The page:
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non-const function return values: gcc bug or language flaw?

If you have a function that returns something by value, the gcc compiler
(version 3.2.3 on Windows XP with MinGW) converts the returned value
from the type you specify in the code, to the const version of that type.

Is this a bug that is specific to gcc, or is it a flaw in the language
specification that gcc diligently implements? For example, the below
program produces the output

Constant
Mutable
Constant
Constant

instead of the expected

Constant
Mutable
Constant
Mutable

Microsofts Visual C++ version 6 gives the second version (which I would
consider to be the correct one)
------------------------------------------------------------------------
#include <iostream>

class mytype
{
public:
mytype() {}
};

void print(const mytype& ival)
{
std::cout << "Constant" << std::endl;
}

void print(mytype& ival)
{
std::cout << "Mutable" << std::endl;
}

const mytype make_const()
{
return mytype();
}

mytype make_mutable()
{
return mytype();
}
//=============== =============== =============== =======
int main() {

const mytype a;
print(a);

mytype b;
print(b);

print(make_cons t()); // Correctly prints "Constant"

print(make_muta ble()); // gcc fails to print "Mutable"

return 0;
}

Jul 22 '05 #1
19 2799
Christian Engström wrote:

void print(const mytype& ival)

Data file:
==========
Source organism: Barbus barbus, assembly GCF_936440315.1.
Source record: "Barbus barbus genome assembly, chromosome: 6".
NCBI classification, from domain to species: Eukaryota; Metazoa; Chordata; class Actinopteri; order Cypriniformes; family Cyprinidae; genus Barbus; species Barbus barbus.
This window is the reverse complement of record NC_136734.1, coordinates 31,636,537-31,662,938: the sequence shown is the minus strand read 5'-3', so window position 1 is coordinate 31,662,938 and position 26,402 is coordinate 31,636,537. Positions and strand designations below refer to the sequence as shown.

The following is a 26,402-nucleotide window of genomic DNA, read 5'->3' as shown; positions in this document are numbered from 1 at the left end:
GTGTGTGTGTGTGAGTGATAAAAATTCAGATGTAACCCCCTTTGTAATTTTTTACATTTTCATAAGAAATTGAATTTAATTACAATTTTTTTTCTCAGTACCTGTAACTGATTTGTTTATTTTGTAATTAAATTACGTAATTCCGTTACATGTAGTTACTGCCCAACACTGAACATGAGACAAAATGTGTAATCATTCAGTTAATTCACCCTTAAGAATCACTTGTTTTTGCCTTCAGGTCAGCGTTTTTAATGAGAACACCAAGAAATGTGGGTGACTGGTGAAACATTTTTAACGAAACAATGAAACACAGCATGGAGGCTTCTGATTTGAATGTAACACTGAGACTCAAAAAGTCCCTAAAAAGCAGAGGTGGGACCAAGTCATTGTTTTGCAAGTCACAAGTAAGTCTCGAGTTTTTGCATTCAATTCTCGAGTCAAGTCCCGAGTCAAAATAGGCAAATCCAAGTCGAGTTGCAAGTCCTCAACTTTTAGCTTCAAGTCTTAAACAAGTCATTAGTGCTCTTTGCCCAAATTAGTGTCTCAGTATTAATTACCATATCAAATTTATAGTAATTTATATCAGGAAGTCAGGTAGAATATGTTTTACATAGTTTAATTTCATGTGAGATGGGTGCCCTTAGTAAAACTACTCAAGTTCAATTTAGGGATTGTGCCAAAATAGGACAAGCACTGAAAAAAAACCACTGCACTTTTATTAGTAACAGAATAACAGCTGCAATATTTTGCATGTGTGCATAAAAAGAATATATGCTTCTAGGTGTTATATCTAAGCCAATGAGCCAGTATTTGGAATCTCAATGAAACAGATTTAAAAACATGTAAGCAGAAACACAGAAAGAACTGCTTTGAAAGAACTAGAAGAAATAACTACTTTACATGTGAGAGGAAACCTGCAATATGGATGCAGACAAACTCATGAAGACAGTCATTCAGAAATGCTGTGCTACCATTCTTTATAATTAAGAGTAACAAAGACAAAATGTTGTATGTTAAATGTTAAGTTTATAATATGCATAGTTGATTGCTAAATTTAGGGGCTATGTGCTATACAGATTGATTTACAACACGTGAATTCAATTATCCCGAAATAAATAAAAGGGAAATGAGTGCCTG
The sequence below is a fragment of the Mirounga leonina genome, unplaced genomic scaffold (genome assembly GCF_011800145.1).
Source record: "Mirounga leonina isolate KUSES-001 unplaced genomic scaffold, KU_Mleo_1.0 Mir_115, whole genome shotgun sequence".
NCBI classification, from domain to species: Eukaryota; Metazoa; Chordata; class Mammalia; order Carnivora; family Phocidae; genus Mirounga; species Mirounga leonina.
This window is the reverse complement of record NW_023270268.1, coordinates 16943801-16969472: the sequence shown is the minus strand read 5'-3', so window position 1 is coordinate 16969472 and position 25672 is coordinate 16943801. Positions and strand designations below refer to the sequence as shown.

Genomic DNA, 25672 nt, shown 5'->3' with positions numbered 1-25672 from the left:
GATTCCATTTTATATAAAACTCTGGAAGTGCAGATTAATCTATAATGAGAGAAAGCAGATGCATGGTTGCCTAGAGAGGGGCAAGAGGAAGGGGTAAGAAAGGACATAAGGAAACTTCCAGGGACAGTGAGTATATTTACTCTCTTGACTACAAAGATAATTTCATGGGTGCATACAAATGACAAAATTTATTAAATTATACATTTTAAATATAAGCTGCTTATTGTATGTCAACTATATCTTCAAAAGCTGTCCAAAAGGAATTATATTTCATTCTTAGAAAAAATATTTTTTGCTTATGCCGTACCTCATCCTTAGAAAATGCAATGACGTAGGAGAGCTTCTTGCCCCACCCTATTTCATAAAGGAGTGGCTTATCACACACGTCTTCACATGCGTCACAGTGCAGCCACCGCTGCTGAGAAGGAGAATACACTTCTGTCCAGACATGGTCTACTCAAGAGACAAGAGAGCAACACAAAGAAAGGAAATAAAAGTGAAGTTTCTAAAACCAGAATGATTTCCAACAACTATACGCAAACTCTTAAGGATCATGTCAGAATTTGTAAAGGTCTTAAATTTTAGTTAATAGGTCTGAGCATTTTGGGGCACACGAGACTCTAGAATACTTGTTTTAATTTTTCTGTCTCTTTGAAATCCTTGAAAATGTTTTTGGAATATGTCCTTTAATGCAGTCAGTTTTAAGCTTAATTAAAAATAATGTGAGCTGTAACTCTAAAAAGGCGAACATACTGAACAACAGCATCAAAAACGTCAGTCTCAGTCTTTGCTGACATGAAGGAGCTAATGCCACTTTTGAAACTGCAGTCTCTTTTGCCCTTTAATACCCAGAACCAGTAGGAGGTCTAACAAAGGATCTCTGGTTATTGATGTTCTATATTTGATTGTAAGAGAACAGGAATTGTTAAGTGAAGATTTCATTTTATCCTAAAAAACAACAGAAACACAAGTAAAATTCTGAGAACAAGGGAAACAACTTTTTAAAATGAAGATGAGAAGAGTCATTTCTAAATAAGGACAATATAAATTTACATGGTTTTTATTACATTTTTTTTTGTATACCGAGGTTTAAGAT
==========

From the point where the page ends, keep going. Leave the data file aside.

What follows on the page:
{
std::cout << "Constant" << std::endl;
}

void print(mytype& ival)
{
std::cout << "Mutable" << std::endl;
}

mytype make_mutable()
{
return mytype();
}

int main() {

print(make_muta ble()); // gcc fails to print "Mutable"

return 0;
}


The compiler is doing the right thing. Your call to make_mutable() returns
a temporary. You cannot pass a temporary to a function that takes a
non-const reference. So the overloading rules dictate that the best match
for the last call to print is the version that takes a const reference. The
argument gets converted from non-const to const.

--
Russell Hanneken
rg********@pobo x.com
Remove the 'g' from my address to send me mail.


Jul 22 '05 #2
Christian Engström wrote:
If you have a function that returns something by value, the gcc
compiler (version 3.2.3 on Windows XP with MinGW) converts the
returned value from the type you specify in the code, to the const
version of that type.

Is this a bug that is specific to gcc, or is it a flaw in the language
specification that gcc diligently implements?
Neither of those. The problem here is that the return value is a
temporary, and C++ doesn't allow non-const references to be bound to
temporaries. So the "Constant" overload must be called.
For example, the below
program produces the output

Constant
Mutable
Constant
Constant

instead of the expected

Constant
Mutable
Constant
Mutable

Microsofts Visual C++ version 6 gives the second version (which I
would consider to be the correct one)


There is a bug in that compiler that permits binding non-const
references to temporaries. That's the reason why it prints the second
version.

Jul 22 '05 #3

"Christian Engström" <ch************ ****@glindra.or g> wrote in message
news:Zh******** ******@news.ecr c.de...
If you have a function that returns something by value, the gcc compiler
(version 3.2.3 on Windows XP with MinGW) converts the returned value
from the type you specify in the code, to the const version of that type.

Is this a bug that is specific to gcc, or is it a flaw in the language
specification that gcc diligently implements? For example, the below
program produces the output

Constant
Mutable
Constant
Constant

instead of the expected

Constant
Mutable
Constant
Mutable